People who joined or sympathized with the massive protests view the passage of the law as a disappointing defeat. But one local activist describes this as a pyrrhic victory for the Macri government:
It may seem like a win for now, but the cost of their win is too high. In Argentina, we have a long history of activism, and as they continue to impose austerity measures, we will continue to take to the streets and escalate the fight. In 2001, massive protests forced President de la Rúa to resign. I don't think Macri and his administration will forget that.
IN ARGENTINA'S midterm elections last October, Macri's party made electoral advances with a campaign centered around "renormalizing" the economy and lowering the deficit in order to attract foreign business and investment.
This was a success for the right, but the election outcome is being used as evidence that Macri has a mandate to dismantle the pension system and further go after working-class living standards.
Since his election in 2015, Macri has used executive orders and the violence of the state to attack labor unions, the left and the poor. But this backfired--protests and strikes have forced Macri to back off of his plans.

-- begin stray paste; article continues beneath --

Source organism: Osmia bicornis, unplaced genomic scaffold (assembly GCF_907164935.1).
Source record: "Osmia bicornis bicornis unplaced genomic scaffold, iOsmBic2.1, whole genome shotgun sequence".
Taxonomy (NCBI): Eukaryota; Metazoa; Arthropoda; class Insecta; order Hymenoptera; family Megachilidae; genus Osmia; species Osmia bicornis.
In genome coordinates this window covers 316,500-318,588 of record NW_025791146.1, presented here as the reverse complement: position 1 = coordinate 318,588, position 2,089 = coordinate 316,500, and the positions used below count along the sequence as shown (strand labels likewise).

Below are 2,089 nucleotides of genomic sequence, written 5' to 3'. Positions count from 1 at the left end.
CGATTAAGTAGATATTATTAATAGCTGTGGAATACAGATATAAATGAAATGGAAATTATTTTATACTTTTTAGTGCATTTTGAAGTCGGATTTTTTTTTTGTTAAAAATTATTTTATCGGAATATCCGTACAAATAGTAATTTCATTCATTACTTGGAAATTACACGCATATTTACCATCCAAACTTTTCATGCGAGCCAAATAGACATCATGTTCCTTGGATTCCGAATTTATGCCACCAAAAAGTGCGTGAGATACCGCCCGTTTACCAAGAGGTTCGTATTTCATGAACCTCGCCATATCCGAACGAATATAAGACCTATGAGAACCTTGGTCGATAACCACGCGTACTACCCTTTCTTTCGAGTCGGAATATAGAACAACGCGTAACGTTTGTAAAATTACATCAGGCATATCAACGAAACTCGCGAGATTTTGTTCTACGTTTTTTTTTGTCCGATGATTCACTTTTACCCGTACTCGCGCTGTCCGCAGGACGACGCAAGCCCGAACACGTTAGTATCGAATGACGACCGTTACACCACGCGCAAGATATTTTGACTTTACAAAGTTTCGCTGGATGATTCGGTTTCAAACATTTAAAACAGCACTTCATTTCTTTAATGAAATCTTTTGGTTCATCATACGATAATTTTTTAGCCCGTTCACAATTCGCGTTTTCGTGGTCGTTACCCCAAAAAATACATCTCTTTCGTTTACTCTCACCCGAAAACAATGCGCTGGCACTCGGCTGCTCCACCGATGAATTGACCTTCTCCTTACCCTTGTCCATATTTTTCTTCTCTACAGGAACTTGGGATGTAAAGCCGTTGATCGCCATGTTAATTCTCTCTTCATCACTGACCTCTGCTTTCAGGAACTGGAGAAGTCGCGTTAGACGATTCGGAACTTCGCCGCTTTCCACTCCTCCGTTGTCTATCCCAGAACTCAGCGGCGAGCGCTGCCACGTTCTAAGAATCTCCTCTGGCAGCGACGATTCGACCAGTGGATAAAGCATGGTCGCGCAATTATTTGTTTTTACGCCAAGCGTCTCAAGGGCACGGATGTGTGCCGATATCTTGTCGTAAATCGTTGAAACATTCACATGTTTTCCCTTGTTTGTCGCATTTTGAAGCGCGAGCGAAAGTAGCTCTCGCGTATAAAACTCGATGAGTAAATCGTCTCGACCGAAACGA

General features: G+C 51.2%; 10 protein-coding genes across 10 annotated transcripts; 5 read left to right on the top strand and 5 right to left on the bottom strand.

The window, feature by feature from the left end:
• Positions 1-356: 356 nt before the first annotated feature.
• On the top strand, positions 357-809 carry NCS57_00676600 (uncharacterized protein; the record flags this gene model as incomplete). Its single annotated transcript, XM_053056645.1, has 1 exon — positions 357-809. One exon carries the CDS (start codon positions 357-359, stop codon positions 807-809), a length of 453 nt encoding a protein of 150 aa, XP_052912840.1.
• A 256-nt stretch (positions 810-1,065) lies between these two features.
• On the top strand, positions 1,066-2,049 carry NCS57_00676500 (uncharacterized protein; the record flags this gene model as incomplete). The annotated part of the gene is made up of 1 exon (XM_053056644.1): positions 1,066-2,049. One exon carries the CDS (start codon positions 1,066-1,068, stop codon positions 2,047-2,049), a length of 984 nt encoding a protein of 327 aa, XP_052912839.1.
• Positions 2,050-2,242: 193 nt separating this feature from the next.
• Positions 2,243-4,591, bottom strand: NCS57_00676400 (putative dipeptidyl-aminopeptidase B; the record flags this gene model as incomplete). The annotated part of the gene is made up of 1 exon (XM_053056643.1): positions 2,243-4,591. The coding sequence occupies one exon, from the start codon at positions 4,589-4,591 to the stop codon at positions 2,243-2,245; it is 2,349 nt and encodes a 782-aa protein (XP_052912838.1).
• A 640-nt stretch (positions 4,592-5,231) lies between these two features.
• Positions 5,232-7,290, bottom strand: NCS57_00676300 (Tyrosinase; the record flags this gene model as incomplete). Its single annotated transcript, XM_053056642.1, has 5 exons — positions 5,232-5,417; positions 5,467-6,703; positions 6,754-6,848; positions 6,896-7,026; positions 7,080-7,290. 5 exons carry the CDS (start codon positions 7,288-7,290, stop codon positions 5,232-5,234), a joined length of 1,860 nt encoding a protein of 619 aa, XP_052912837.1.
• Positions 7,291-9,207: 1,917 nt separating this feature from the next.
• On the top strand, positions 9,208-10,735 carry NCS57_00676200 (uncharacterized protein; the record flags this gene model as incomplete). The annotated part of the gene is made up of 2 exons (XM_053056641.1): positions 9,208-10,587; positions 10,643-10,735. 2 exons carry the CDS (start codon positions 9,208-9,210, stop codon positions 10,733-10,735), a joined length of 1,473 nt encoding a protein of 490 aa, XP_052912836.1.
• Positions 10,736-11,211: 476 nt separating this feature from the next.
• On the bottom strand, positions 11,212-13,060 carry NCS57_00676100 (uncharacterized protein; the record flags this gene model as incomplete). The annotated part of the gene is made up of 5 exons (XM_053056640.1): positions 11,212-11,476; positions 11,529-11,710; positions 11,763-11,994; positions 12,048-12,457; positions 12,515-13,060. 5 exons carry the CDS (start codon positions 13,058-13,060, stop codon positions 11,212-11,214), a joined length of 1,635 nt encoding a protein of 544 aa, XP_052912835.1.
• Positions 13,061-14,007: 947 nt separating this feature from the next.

The midterm election was not a referendum in favor of pension reform--two-thirds of the population oppose the government's proposal.
But the election results can be seen as a referendum against Peronism, the dominant political force in Argentina for many years and a traditionally populist and nationalist political movement that has increasingly adopted neoliberalism over the past two decades.
Since the economic crash of 2001 and the massive social explosion known as the Argentinazo, which brought down several presidents in a matter of months, a battle has played out around the direction of the country.
Protests, factory takeovers and mass mobilizations were a force to be reckoned with in the immediate aftermath of the Argentinazo. But ultimately, Peronist leader Nestor Kirchner, and later his wife Cristina Fernandez de Kirchner (often referred to as CFK), were main political beneficiaries of the high points of protest against the impact of neoliberalism.
They successfully channeled the discontent that gave rise to the mass protests into an electoral strategy backed by a section of capital. "Kirchnerismo" represents a center-left section of the Peronist movement, combining populism with plans for national development. With this political appeal, Kirchners co-opted the social and political unrest that brought them to office.
Now, almost 20 years later, Kirchnerismo's attempts to rebuild the country through national development based agriculture and exports have been unsuccessful. The austerity policies that accompanied Kirchnerismo's populist appeals continue to erode the quality of life for Argentines. Meanwhile, CFK has been at the center of numerous political scandals, proving that she is indeed a part of the political elite, and not a left-wing warrior.